At the time, my oldest daughter was less than two years old, and they became fast friends. They got to watch moose wander through the yard, and enjoy cuddles while reading books. She would pile his lap full of stuffies and continue to play long after he had dozed off in his chair.
He had a sweet tooth that could not be satisfied, and he would share his sweets with my little one. Even though I insisted that she had enough and did not need more, he would respond, “Oh it’s fine!” and continue to feed her KitKats and little Hershey bars. They were pretty much inseparable and she was always excited to go and visit Grandpa Chuck.
Watching my daughter with Grandpa brought back so many memories that I had with him. I remember early morning “earthquakes” as he would shake the bed or couch that we were sleeping on to wake us up for a fishing trip. We would then spend all day in the mountains as he would walk circles around the lakes fishing in different spots. Fishing never seemed slow for Grandpa, and if you were not having any luck, he was the first one to hand you his pole so you could reel one in.
He always had work to do even though he was “retired”. He was always willing to help “old folks” (who were often younger then him) with anything they needed. The way he would rig things up to get them working was definitely questionable. J-B Weld and duct tape were often his most used materials.
I do not think I ever got into his pickup without there being a bag of Cheetos. Often they were stale, much like all the donuts he would eat with his meat cutting gloves on, but none of that bothered him. Westerns and The Statler Brothers where the only things that would be on the television, unless football was on. His bacon eggs were definitely a family favorite, and he ate gravy on almost everything. He cured sore throats with whisky, while grandma used iodine on everything else.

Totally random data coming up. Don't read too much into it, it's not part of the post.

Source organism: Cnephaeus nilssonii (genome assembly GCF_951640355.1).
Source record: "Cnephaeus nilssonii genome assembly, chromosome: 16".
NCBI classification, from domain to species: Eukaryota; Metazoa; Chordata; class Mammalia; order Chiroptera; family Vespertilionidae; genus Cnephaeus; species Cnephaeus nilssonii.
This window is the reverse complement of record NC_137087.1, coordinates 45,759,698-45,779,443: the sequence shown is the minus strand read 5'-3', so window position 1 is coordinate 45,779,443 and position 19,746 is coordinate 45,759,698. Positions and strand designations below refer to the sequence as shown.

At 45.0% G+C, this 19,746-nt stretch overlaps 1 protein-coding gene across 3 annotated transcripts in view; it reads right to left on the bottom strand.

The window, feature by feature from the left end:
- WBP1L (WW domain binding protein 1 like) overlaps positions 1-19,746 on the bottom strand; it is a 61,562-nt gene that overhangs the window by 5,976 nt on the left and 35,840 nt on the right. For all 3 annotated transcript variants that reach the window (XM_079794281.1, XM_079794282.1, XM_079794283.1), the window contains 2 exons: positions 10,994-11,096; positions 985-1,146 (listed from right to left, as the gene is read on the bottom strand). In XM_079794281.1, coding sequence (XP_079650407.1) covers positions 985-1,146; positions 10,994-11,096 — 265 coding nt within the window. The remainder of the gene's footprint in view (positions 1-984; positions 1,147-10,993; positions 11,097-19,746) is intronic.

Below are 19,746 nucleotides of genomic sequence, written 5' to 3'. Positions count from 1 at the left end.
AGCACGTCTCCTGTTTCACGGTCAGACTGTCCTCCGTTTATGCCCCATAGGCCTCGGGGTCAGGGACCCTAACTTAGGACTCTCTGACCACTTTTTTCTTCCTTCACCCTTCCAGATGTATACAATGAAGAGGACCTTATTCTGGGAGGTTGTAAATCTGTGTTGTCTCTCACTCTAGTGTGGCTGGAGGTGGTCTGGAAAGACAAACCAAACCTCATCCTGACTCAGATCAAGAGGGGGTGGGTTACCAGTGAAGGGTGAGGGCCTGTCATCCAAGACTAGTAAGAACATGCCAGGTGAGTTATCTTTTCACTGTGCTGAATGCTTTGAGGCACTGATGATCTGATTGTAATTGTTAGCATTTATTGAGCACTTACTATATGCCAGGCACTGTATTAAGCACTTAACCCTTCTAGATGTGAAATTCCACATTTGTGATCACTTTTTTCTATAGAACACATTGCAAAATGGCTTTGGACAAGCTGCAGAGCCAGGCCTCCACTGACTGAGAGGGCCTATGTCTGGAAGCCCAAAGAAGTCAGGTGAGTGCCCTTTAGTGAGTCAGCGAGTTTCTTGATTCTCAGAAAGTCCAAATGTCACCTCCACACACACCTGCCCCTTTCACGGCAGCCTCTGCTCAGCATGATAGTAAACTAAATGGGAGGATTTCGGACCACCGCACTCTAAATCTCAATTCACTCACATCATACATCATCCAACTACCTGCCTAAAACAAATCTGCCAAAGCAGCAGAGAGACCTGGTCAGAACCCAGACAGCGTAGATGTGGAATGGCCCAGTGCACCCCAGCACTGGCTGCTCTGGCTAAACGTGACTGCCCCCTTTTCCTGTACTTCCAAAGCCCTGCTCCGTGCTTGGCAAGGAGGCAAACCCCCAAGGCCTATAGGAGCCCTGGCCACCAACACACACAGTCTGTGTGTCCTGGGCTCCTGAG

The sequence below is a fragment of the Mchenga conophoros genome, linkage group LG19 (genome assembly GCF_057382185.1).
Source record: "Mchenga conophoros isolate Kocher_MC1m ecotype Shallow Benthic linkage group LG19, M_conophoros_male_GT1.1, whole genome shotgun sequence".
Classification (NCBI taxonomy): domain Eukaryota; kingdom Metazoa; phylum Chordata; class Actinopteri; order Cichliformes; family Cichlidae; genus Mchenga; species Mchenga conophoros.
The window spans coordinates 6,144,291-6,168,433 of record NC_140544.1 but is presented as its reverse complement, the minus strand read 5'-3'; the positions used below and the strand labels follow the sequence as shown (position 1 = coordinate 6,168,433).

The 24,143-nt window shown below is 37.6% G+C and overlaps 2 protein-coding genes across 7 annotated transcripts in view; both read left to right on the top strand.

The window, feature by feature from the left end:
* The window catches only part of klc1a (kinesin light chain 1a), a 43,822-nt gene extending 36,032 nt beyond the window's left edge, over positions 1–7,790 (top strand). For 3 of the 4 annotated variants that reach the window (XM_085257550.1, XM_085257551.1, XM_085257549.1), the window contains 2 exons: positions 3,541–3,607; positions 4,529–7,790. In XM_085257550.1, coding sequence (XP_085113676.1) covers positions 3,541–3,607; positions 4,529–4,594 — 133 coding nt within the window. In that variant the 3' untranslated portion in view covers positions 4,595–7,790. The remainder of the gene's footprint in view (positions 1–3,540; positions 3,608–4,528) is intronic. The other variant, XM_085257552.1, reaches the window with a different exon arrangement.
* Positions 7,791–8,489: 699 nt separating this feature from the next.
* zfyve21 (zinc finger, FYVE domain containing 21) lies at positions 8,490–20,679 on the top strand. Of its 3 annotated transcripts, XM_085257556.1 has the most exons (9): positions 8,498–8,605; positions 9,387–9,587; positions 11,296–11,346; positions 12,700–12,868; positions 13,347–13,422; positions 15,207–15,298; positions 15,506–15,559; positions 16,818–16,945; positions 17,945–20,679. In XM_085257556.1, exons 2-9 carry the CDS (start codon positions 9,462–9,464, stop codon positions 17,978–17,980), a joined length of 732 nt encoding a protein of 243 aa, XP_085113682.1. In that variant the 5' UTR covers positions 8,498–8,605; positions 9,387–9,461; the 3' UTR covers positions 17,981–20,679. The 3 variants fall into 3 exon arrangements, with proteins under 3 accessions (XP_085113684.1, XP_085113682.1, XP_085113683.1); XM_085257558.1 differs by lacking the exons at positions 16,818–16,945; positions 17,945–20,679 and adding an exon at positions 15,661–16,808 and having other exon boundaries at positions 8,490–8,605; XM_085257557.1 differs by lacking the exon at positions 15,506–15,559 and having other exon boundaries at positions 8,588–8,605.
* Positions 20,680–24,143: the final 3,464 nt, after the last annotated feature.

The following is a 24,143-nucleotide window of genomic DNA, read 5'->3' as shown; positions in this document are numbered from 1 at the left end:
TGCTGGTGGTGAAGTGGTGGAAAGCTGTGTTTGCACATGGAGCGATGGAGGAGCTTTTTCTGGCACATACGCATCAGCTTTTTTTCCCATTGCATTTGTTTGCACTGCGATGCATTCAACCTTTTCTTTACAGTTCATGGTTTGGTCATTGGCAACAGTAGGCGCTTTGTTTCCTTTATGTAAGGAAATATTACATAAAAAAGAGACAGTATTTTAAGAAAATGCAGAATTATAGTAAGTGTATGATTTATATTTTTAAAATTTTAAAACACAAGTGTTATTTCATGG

His faith and family were what mattered most to him. You could see that in the way that he lived. He would often tell of his and grandma’s love story. He was married to the love of his life for 65 years. I always loved how he would call my grandma “Peeds”. I got to spend many Sunday mornings sitting beside them in church, while he would be sucking on a peppermint candy. He would share his excitement about when he would go to Heaven and talk with God. He had a whole list of questions he wanted to ask. Every night, he and my grandma would read from the Bible, and then begin their prayers. They prayed for our country and its leaders continuously, and prayed that God’s will would be done.
My grandpa lived life to its fullest. This song is just a glimpse of the things he saw and did. I have no doubt that he is singing this song at Jesus’ feet for the rest of eternity. I look forward to joining him someday in Heaven where we will get to worship together, and where we get to see Jesus forever.
God welcomed me into my songwriting journey through the confidence of a dearly beloved family member. My family members and I are honored to gather our voices to record this special edition of his song, and we pray it blesses your heart.
Charles Kastendieck would have turned 96 years old today, and we miss him dearly. Oh how glorious it will be to sing this with Chuck again, and to sing for Jesus: the One who died for all.